Volume 18 Number 2 

Collaboration and Teamwork
Safary Wa-Mbaleka


Journeys From Grief to Hope:
Visual and Verbal Voices of Post-Yolanda Youth

Arceli H. Rosario, Carthy Joy T. Aguillon,
& Merilyn G. Lucion
Lessons Learned From Typhoon Washi:
Saving the River As a Way to healing Nature

Helen Sumagan Tejero 

Diet and Academic Performance 
Josiah Gabriel Hunt

Theoretical Contribution of Graduate Research:
An Investigative Study in the Philippines 

Sandeep Lloyd Kachchhap & Abraham Mishika

Integrating Faith and Learning
in Distance Educationin the Ghanaian Context 

John Appiah & Safary Wa-Mbaleka

Suicide Mortality Among Students in South Korea:An Extended Discussion 
Josiah Gabriel Hunt

Factors Leading to Limited Faculty Publications in Philippine Higher Education Institutionsn 
Safary Wa-Mbaleka 

International Forum 
Vol. 18, No. 2
October 2015
Print ISSN : 0119-2000
Online ISSN : 2350-7497

Collaboration and Teamwork

        One would think that in this 21st Century, there would not be much to write about on this topic of collaboration and teamwork in the world since the concepts have been around for such a long time. From a close look, however, it becomes evident that issues pertaining to collaboration and teamwork may never be exhausted as long as human beings live or work together. They depend on each other for their success and survival.

       The current issue of the journal is focused on different topics that have connection to collaboration and teamwork. This issue is made of seven important articles that discuss different facets of collaboration and teamwork. Some articles do so explicitly while others do it implicitly. Some articles use some unfamiliar research methods while others tackle less-addressed issues. Together, these articles make an important intellectual package for better understanding of today’s world.

        Rosario, Aguillon, and Lucion begin the discussion of collaboration by presenting an important study that used photovoice to describe the lived experiences of survivors of a deadly typhoon in the Philippines. In this qualitative study, voices from the survivors are heard about their experiences, how they survived, how they coped, and the new meaning of life that the typhoon gave to them. The study highlights the importance of collaboration and teamwork in both survival and coping mechanisms of the youth that survived the typhoon.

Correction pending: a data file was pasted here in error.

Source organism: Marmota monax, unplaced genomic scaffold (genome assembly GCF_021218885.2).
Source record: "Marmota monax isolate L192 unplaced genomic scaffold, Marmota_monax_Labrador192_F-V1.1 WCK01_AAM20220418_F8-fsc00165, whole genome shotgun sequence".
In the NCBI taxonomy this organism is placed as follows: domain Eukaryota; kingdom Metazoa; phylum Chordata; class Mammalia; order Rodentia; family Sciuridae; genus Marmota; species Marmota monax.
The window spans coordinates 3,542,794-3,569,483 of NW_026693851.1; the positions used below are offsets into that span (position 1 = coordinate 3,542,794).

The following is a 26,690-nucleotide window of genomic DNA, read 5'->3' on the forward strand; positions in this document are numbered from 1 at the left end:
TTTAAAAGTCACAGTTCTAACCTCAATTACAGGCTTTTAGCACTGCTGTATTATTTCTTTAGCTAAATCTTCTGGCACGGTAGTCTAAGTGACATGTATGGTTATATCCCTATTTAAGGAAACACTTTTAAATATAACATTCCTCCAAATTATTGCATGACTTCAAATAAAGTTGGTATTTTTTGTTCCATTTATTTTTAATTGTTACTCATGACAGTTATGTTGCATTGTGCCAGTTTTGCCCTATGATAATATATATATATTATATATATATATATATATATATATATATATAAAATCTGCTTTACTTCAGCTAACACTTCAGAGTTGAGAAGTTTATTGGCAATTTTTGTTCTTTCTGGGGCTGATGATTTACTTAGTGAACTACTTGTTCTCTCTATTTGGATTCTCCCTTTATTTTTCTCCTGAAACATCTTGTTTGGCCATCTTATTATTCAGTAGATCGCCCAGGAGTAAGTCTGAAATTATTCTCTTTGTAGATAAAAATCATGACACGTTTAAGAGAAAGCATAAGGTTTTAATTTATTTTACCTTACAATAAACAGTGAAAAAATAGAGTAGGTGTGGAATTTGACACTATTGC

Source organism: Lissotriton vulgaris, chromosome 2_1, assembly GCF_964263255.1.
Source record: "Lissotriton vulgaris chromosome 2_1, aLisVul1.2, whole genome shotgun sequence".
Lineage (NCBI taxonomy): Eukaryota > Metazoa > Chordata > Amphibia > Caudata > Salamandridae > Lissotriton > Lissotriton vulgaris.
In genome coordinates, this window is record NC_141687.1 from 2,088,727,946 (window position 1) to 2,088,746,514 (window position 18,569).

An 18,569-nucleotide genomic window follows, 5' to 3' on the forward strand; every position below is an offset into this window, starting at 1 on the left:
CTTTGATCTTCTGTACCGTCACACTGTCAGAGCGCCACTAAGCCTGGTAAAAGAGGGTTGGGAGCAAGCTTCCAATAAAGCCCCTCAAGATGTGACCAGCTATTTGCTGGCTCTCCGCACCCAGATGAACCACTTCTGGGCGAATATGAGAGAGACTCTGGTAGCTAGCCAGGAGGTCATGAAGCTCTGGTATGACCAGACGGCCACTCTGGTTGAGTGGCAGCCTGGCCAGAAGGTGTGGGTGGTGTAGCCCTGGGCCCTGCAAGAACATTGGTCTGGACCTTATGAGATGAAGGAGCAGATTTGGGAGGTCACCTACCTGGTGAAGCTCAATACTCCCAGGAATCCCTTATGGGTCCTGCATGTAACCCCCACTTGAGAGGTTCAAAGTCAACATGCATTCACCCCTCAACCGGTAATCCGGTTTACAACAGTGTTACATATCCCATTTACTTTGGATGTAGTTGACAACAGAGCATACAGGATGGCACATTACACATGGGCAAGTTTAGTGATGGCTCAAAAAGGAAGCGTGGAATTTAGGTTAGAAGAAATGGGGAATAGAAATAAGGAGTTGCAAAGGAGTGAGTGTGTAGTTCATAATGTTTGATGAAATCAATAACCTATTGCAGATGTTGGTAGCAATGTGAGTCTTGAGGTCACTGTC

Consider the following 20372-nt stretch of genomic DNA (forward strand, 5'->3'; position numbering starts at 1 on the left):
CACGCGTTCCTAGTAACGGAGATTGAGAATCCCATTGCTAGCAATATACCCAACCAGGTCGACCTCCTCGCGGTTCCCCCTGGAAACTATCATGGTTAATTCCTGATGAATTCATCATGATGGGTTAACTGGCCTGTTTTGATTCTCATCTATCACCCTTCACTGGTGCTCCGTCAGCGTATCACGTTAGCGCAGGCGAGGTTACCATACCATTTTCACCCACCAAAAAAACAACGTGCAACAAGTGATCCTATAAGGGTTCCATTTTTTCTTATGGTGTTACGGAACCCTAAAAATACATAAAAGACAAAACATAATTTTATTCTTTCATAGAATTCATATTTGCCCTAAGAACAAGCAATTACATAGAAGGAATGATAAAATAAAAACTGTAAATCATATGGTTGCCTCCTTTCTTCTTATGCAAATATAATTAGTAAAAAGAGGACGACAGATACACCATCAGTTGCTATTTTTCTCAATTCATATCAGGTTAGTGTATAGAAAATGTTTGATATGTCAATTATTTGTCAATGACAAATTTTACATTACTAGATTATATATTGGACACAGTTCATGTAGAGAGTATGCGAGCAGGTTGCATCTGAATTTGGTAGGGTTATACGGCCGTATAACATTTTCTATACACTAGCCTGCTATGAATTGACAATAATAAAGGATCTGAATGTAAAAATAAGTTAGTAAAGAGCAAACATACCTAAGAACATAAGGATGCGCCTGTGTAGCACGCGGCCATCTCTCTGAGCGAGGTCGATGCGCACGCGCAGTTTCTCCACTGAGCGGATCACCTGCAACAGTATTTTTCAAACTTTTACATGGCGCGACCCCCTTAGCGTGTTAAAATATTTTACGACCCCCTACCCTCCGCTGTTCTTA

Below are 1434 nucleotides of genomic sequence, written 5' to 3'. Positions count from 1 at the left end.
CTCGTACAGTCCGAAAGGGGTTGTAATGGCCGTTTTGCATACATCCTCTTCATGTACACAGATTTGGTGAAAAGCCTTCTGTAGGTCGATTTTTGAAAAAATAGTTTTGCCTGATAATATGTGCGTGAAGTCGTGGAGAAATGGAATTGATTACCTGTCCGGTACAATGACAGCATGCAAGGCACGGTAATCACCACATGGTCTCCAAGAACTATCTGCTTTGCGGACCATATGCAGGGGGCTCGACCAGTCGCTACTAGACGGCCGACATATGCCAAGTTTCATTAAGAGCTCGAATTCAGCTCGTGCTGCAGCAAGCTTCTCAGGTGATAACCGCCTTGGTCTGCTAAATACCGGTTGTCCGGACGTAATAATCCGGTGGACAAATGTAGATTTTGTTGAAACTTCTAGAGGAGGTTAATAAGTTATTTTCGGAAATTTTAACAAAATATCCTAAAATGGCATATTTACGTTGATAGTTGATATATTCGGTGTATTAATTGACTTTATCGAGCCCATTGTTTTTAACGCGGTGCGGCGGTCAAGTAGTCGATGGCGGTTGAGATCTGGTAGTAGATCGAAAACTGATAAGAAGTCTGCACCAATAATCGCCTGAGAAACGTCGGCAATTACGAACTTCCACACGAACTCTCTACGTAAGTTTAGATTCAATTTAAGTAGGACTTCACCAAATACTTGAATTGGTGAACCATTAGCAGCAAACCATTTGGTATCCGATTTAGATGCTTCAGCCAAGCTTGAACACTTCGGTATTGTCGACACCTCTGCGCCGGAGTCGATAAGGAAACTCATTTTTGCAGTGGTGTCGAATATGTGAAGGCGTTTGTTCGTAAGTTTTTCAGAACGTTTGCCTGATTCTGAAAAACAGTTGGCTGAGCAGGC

From another but similar setting in the Philippines, Tejero presents another study of survivors of another typhoon. Using a phenomenological design, she captures viscerally the experiences of survivors of the typhoon. She focuses on how she brought them together to make sense of their lived experiences and how they wish to be better prepared for potential typhoons in the future. Bringing the survivors together for them to decide on their future collectively strengthens the concept of cooperation. The spirit of teamwork is also highly encouraged in the recommendations made by the research participants. United, they think they would build a stronger and more beautiful Iligan City.

        Hunt shares two articles: one is research-based and the other is theoretical. In his study on diet and academic performance, Hunt uniquely presents a balanced picture in his literature on vegetarian and non-vegetarian diets. His study, unsurprisingly, confirms earlier research findings that proper diet, preferably with proper vegetarianism, leads to healthier living that promotes better brain performance needed for academic success.

        In his theoretical paper, Hunt discusses the issue of suicide as related to education in South Korea. In this review paper, he draws data from several sources that make an important call for action for the South Korean system of education. He recommends changes in both the practices and most importantly in the beliefs systems.

        In their study of the theoretical contribution of theses and dissertations of an international higher education institution in the Philippines, Kachchhap and Mishika first define the role that these culminating projects play in higher education. They go on to classify studies conducted by master’s and doctoral students at the selected institution into those that do and the ones that do not significantly contribute theoretically to the knowledge base. The study reveals that there is limited theoretical contribution from these studies.

        Appiah and Wa-Mbalekas’s paper synthesizes the important literature on the philosophy of Adventist education and integration of faith and learning. They then propose practical guidelines to apply to the African context of education, using Ghana as an illustration.

        The last article discusses the importance of journal publication in higher education institutions. This study discusses seven major factors preventing higher education faculty from publishing in the Philippines. The paper ends with some recommendations to deal with these issues.



Safary Wa-Mbaleka, EdD, PhD
Editor, International Forum

Adventist International Institute of Advanced Studies
Silang, Cavite, Philippines